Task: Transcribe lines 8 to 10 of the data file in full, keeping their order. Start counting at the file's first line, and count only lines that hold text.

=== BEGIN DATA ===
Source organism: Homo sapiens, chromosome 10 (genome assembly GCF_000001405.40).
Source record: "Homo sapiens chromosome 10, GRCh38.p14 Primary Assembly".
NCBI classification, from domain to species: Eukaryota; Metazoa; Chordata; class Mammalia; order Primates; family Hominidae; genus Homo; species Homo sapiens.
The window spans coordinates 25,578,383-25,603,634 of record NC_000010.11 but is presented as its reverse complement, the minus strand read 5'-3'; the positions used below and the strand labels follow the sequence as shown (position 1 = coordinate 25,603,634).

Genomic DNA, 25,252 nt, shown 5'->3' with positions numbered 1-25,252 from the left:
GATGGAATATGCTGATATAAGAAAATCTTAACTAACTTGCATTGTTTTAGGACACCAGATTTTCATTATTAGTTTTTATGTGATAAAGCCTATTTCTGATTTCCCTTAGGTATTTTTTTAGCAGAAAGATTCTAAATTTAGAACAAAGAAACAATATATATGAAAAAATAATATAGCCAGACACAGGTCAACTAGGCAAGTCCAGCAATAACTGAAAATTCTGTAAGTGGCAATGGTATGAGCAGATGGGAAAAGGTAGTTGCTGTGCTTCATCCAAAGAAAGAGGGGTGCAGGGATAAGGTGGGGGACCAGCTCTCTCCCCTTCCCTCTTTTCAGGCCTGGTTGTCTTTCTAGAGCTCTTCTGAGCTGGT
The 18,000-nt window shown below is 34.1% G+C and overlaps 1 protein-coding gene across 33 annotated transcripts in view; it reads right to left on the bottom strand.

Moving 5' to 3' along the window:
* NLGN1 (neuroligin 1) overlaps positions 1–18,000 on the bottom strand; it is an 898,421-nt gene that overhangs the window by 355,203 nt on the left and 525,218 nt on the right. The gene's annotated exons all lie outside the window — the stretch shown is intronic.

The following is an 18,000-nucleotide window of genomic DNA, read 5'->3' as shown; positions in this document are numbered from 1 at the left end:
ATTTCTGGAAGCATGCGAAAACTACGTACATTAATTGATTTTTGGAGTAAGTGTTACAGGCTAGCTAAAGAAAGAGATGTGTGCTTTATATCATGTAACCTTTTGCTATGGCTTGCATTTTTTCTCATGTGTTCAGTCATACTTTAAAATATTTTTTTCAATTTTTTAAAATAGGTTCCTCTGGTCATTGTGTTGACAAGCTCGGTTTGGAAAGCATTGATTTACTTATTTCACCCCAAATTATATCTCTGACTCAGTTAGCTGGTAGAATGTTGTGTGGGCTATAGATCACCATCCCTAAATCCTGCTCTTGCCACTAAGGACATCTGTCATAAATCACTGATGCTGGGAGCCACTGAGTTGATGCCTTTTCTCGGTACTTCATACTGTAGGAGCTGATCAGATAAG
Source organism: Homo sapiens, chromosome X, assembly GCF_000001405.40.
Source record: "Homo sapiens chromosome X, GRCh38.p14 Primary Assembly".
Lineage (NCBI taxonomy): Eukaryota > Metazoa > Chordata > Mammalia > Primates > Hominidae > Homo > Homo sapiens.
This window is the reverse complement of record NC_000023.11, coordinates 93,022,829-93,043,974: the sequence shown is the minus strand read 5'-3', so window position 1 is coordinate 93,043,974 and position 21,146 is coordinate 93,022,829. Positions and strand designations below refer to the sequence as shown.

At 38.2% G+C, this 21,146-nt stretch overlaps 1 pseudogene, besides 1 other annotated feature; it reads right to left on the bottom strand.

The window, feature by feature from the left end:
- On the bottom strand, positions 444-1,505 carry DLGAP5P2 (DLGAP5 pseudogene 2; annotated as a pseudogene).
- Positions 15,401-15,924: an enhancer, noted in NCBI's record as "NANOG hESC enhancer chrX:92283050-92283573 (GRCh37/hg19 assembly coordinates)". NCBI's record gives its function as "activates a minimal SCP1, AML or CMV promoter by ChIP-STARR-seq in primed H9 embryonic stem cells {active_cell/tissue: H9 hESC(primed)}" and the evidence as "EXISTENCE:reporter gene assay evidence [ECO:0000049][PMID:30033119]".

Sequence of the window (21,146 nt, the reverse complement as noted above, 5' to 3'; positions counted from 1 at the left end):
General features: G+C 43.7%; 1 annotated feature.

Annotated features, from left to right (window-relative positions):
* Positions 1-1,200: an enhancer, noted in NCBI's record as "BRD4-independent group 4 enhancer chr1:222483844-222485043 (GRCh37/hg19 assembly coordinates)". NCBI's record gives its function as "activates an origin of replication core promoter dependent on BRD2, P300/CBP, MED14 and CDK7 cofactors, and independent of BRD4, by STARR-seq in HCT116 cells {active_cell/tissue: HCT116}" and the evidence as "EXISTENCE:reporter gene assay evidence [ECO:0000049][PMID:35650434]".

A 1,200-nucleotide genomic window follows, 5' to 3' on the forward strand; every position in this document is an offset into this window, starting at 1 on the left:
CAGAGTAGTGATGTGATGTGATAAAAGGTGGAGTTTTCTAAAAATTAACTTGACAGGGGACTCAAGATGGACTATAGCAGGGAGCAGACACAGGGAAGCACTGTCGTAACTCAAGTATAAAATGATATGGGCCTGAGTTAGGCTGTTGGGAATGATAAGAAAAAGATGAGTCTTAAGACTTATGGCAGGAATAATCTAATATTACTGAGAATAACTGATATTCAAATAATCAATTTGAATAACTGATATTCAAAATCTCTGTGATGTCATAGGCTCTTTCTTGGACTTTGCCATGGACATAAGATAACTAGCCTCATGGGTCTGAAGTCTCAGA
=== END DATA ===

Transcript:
Moving 5' to 3' along the window:
* NLGN1 (neuroligin 1) overlaps positions 1–18,000 on the bottom strand; it is an 898,421-nt gene that overhangs the window by 355,203 nt on the left and 525,218 nt on the right. The gene's annotated exons all lie outside the window — the stretch shown is intronic.

The following is an 18,000-nucleotide window of genomic DNA, read 5'->3' as shown; positions in this document are numbered from 1 at the left end: